Because, Orman said, “power attracts money.”

This
was more than a little strange considering that Orman is typically seen
on TV with her blond football-helmet hair, tan cheeks and cheery white
grin preaching the gospel of austerity and that CDs, mutual funds and
term life insurance attract money—not self-proclaimed declarations of
ones’ purported “power.” Orman’s was a remarkably charismatic presence,
and she conducted herself like a rock star. She (lamentably) entered
the room accompanied by Bon Jovi’s “It’s My Life.” She then greeted the
crowd with a lusty, “Hello, New York!” Once she launched into a rant
about the importance of performatives—that is, when she claimed that
“words create or destroy” and that the problem is “thinking that you
don’t have power”—I almost wanted to believe it was really that simple.
Despite the fact that Orman was billed as a “finance expert,” she spent
more than half of her allotted time dispensing platitudes about the
importance of “feeling powerful” and avoiding the trap of thinking of
yourself as a victim. “You are not victims!” she hollered.

It’s
a nice message, and one that that people (and in particular women, it
appears) deeply crave: a sensation of control, of agency. While Braden
pedaled the fairy-tale notion that we can positively affect frightening
geopolitical realities, Hamilton claimed that people can cure deadly
diseases with just enough mental effort. And Richardson told putupon
women that they can escape their unhappiness by—of all
things—essentially being more self-centered.The fact that many who
attended the seminar obviously knew each other from previous events
left me wondering about the efficacy of Hay House’s purported healing
powers.

That’s why
Orman’s affiliation with Hay House actually makes perfect sense. The
recession, after all, has been a profoundly traumatic event for
Americans. This isn’t the way things are supposed to be! Homes aren’t
supposed to lose value, 401(k)s aren’t supposed to shrink.

In
the face of this profound and inexplicable dislocation, Orman offers
her audience the illusion of control. Indeed, even if her CNBC show is
not as explicitly preposterous as her appearance at “You Can Heal Your
Life,” it’s still predicated on the same lie. Contrary to what Orman
typically spouts, it seems we are—financially at least—victims.The
recession is a result of forces we had little do with and, indeed, are
hard-pressed to understand.

Orman
understands how to work the recession to her advantage. Along with
bankruptcy lawyers and Wal-Mart executives, the recession has probably
been best to her. Indeed, the personal finance guru has become,
according to a profile earlier this year in The New York Times magazine,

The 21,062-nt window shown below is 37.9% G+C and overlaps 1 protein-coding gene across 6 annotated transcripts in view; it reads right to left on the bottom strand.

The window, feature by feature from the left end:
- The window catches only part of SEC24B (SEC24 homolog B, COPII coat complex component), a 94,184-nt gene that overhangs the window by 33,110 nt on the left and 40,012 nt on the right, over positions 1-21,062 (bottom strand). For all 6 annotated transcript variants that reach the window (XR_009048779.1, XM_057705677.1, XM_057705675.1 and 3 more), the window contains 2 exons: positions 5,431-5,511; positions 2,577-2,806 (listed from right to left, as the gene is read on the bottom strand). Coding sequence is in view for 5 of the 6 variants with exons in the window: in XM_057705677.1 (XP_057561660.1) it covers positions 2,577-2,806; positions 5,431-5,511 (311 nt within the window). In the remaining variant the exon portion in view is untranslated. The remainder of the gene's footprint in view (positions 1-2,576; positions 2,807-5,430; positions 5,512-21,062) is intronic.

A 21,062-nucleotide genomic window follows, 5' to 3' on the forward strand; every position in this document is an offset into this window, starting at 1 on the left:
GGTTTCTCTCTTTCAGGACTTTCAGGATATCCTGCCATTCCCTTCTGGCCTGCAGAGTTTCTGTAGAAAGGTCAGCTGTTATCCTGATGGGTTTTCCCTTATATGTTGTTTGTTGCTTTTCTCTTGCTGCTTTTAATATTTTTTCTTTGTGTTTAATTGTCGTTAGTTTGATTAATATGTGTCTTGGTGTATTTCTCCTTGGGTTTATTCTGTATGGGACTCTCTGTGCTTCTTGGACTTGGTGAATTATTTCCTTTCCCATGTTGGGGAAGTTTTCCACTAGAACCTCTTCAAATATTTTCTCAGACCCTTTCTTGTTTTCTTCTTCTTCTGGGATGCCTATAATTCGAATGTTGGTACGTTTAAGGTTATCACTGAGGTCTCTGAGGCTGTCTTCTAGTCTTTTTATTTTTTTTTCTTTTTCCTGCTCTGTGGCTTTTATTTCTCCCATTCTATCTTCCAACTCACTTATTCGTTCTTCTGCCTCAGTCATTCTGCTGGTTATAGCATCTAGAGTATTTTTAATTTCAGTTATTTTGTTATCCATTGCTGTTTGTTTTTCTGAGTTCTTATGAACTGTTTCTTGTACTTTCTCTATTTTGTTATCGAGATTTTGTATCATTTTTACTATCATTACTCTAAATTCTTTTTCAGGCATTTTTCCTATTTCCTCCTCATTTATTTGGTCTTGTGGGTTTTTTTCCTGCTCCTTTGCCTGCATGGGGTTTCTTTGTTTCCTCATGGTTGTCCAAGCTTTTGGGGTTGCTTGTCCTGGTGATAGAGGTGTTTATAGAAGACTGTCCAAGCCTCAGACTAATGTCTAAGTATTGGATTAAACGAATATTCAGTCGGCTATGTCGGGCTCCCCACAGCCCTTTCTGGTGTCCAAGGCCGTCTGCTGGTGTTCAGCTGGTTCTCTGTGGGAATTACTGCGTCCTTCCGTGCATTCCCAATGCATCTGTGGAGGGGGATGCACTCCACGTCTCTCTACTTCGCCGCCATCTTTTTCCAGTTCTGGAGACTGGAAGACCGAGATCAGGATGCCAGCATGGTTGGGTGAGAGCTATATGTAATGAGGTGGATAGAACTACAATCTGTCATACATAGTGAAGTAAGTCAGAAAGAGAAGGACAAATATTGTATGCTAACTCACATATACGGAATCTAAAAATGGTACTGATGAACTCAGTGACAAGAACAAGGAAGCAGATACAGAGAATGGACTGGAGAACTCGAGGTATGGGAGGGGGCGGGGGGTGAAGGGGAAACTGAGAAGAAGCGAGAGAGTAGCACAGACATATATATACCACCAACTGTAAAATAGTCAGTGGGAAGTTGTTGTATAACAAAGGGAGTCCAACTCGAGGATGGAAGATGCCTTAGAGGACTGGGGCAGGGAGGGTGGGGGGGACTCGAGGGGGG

something of a “trusted national advisor” in these troubled times. Her
books are mega bestsellers, she’s a frequent presence on TV gabfests
like Larry King Live and the ratings for her own Saturday night
CNBC show are now higher than those of the Wall Street cheerleaders who
crowd the rest of the cable network’s schedule. Orman is the epitome of
sound, right-thinking Midwestern common sense, according to the Times
and others. She’s just what the spendthrift commoners need. Our
cultural gatekeepers, one suspects, have not spent much time at Hay
House events.

Orman’s CNBC show makes for compelling
viewing. She has a natural charisma, a quick wit and an easy rapport
with the financially troubled souls who call her for advice. She often
bestows the appellation of “girlfriend” on her female callers. When
people at “You Can Heal You Life” asked her questions, she retained the
habit (referring to the male callers as “boyfriend” is a bit more
linguistically awkward for the out lesbian, but just as seemingly
genuine). Furthermore, unlike Judge Judy or Dr. Phil—two figures who
cloak themselves and their respective programs in righteousness but
actually publicly exploit and humiliate the downtrodden—Orman appears
genuinely to care about her callers and readers. “You Can Heal Your
Life” was just one of the many public appearances Orman makes in any
given year. She dispenses financial advice (and, presumably, Hay House
nostrums) in packed halls and convention centers across the world. BusinessWeek has
reported that she is the top motivational speaker in the country, and
in the past few years, she has appeared at dozens of events across the
United States and beyond. (She even appeared in Xujiahu, China, last
year, leading many to wonder how one would say, “You should roll your
standard IRA into a Roth IRA as soon as possible,” in Mandarin.) The
public speaking circuit, it seems, is a veritable gravy train for Orman
and her Hay House ilk. And so it goes.The Hay House website lists
scores of upcoming events: seminars in Chicago, Philadelphia, Orlando
and New York, again.

All of this, of course, leaves me wondering about
the efficacy of the Hay House method. One would think that, at a
certain point, one would no longer need to heal one’s life. But many of
the women at “You Can Heal Your Life” have attended Hay House seminars
for years. Maybe that’s to be expected. At the end of Cheryl
Richardson’s speech, which was ostensibly devoted to describing how to
“heal your life,” she shouted, “See you next time!”